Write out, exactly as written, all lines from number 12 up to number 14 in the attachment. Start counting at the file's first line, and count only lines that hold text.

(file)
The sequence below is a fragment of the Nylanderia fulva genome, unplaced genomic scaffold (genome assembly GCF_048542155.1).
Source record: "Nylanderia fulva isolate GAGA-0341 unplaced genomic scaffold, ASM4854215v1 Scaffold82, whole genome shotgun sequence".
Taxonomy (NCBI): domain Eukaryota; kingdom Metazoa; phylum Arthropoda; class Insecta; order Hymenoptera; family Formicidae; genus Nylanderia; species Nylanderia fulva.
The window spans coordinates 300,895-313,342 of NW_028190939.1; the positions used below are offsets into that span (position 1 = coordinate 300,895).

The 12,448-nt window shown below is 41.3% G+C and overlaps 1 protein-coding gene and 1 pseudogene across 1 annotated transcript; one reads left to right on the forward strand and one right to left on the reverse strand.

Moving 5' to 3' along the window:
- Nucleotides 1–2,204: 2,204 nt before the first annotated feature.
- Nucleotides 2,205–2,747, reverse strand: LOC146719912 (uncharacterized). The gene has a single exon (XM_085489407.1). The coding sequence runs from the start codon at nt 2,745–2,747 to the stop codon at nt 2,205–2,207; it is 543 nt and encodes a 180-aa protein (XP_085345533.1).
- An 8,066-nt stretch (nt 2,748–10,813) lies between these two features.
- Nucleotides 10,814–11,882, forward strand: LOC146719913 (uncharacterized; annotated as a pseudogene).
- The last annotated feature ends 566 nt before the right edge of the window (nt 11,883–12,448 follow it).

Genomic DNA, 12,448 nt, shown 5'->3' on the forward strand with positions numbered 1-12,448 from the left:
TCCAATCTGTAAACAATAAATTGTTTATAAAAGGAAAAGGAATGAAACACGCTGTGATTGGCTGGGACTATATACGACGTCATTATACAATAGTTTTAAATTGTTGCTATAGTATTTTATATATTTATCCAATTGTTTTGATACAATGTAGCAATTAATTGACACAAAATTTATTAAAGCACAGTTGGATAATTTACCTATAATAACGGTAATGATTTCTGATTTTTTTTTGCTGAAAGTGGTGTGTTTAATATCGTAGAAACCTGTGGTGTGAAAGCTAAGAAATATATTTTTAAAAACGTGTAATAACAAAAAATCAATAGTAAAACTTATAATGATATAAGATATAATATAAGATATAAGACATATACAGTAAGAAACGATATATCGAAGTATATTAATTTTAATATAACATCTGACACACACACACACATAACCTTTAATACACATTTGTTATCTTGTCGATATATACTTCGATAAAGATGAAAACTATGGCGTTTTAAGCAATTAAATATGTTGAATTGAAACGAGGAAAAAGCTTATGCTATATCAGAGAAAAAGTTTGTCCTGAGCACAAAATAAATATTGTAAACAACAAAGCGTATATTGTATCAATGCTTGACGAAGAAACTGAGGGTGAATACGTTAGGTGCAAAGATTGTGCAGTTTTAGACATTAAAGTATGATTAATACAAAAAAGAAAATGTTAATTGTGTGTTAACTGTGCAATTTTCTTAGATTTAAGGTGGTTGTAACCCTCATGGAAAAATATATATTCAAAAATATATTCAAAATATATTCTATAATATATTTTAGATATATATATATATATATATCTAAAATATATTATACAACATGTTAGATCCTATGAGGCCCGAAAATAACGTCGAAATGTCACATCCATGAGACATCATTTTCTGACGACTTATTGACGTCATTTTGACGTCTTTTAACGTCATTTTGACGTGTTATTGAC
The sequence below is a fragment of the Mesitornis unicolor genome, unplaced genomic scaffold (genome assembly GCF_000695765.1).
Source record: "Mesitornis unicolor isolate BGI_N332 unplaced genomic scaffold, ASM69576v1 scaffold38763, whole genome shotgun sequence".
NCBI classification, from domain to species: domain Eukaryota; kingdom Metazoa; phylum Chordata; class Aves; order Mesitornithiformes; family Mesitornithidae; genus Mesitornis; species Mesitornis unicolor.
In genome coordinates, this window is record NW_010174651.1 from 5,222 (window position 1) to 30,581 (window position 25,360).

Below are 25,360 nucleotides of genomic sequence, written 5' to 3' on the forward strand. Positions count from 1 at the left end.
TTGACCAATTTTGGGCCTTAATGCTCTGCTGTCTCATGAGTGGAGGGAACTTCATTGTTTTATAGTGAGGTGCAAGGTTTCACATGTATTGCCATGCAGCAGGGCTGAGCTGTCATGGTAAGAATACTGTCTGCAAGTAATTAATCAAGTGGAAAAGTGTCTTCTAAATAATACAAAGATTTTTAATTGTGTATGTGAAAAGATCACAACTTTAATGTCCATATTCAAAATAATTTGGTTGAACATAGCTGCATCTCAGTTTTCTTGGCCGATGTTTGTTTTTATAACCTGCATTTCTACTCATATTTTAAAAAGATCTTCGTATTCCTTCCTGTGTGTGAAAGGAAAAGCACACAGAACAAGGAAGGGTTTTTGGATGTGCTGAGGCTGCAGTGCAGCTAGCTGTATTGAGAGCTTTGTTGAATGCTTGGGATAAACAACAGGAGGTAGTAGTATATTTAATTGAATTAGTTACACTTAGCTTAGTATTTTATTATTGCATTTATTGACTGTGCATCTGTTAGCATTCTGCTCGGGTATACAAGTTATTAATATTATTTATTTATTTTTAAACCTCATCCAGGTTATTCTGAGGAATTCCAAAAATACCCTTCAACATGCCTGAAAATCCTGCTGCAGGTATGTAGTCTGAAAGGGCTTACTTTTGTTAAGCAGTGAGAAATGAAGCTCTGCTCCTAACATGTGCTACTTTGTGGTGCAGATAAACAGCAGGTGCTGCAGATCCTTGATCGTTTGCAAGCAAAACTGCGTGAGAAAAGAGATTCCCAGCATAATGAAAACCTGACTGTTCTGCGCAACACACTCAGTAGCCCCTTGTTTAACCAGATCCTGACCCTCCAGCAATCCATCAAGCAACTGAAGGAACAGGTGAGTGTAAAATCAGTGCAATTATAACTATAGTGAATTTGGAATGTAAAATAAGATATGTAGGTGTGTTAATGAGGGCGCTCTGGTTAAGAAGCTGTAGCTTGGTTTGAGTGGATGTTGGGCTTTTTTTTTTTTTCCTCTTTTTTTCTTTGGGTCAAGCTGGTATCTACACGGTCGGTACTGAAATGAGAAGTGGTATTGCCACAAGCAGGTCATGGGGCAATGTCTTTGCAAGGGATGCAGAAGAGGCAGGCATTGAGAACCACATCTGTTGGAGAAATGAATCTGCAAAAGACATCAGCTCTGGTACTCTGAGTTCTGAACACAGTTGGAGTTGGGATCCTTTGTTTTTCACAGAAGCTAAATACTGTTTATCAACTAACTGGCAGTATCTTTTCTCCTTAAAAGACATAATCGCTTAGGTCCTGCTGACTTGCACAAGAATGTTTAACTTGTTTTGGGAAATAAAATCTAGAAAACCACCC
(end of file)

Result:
Genomic DNA, 12,448 nt, shown 5'->3' on the forward strand with positions numbered 1-12,448 from the left:
TCCAATCTGTAAACAATAAATTGTTTATAAAAGGAAAAGGAATGAAACACGCTGTGATTGGCTGGGACTATATACGACGTCATTATACAATAGTTTTAAATTGTTGCTATAGTATTTTATATATTTATCCAATTGTTTTGATACAATGTAGCAATTAATTGACACAAAATTTATTAAAGCACAGTTGGATAATTTACCTATAATAACGGTAATGATTTCTGATTTTTTTTTGCTGAAAGTGGTGTGTTTAATATCGTAGAAACCTGTGGTGTGAAAGCTAAGAAATATATTTTTAAAAACGTGTAATAACAAAAAATCAATAGTAAAACTTATAATGATATAAGATATAATATAAGATATAAGACATATACAGTAAGAAACGATATATCGAAGTATATTAATTTTAATATAACATCTGACACACACACACACATAACCTTTAATACACATTTGTTATCTTGTCGATATATACTTCGATAAAGATGAAAACTATGGCGTTTTAAGCAATTAAATATGTTGAATTGAAACGAGGAAAAAGCTTATGCTATATCAGAGAAAAAGTTTGTCCTGAGCACAAAATAAATATTGTAAACAACAAAGCGTATATTGTATCAATGCTTGACGAAGAAACTGAGGGTGAATACGTTAGGTGCAAAGATTGTGCAGTTTTAGACATTAAAGTATGATTAATACAAAAAAGAAAATGTTAATTGTGTGTTAACTGTGCAATTTTCTTAGATTTAAGGTGGTTGTAACCCTCATGGAAAAATATATATTCAAAAATATATTCAAAATATATTCTATAATATATTTTAGATATATATATATATATATATCTAAAATATATTATACAACATGTTAGATCCTATGAGGCCCGAAAATAACGTCGAAATGTCACATCCATGAGACATCATTTTCTGACGACTTATTGACGTCATTTTGACGTCTTTTAACGTCATTTTGACGTGTTATTGAC
The sequence below is a fragment of the Mesitornis unicolor genome, unplaced genomic scaffold (genome assembly GCF_000695765.1).